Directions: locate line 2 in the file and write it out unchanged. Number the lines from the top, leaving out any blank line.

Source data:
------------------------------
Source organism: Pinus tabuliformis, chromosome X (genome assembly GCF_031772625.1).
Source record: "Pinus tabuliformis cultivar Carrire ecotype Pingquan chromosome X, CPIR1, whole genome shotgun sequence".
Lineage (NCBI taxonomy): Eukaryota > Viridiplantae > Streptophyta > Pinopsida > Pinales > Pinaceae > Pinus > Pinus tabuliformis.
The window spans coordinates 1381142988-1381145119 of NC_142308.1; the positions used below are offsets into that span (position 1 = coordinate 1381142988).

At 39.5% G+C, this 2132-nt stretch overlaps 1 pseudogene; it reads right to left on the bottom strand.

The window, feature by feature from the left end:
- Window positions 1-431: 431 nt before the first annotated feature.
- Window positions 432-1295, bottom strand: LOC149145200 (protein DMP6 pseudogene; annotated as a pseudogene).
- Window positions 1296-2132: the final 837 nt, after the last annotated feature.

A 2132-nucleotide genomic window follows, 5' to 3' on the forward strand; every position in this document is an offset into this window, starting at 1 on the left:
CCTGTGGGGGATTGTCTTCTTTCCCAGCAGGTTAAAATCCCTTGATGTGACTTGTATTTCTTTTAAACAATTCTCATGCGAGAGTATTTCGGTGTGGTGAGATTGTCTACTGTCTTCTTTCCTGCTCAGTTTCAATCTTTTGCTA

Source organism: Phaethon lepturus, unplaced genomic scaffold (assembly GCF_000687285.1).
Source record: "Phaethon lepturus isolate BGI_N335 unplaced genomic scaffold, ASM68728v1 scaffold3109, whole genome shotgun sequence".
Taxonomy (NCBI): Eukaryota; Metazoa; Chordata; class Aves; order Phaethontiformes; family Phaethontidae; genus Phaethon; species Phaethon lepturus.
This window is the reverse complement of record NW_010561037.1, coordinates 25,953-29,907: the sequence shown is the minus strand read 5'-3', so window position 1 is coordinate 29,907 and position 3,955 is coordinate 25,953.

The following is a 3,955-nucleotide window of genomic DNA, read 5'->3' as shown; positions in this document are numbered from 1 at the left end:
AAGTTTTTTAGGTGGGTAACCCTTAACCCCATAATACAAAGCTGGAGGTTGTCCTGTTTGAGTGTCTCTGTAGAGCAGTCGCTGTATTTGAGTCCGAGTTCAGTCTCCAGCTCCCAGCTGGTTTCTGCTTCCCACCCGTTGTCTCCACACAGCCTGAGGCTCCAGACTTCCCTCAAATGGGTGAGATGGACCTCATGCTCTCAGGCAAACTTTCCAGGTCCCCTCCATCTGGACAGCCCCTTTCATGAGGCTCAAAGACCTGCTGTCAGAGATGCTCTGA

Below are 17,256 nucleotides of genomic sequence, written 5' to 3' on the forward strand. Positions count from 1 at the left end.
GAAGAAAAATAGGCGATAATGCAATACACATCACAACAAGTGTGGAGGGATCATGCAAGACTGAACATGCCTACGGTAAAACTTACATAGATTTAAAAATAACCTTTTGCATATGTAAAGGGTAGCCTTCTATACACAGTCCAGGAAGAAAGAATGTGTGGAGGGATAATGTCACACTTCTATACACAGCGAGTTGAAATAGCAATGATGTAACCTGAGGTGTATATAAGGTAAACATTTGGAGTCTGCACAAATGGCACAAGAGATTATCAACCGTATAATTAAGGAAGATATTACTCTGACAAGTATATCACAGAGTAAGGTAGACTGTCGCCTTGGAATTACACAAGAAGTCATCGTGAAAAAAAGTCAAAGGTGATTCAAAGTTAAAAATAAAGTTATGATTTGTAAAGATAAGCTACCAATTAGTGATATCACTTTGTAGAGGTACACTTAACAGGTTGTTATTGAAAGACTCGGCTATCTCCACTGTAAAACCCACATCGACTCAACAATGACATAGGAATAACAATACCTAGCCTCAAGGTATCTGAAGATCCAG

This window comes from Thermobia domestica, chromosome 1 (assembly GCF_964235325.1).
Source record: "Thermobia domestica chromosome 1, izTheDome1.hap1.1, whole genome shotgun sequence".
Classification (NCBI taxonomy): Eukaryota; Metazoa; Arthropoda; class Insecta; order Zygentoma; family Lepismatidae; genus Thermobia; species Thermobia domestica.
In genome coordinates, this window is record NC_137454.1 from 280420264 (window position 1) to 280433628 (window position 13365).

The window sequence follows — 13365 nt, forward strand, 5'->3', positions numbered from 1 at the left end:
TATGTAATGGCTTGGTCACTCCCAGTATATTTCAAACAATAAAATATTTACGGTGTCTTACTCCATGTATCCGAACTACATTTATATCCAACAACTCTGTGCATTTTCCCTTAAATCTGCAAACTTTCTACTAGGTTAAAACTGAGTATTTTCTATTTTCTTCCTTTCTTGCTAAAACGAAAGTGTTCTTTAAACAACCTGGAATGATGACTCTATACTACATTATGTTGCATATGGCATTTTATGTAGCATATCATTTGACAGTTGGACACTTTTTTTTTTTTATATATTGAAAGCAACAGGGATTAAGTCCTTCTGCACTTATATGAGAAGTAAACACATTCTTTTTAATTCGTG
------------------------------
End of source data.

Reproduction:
Source record: "Pinus tabuliformis cultivar Carrire ecotype Pingquan chromosome X, CPIR1, whole genome shotgun sequence".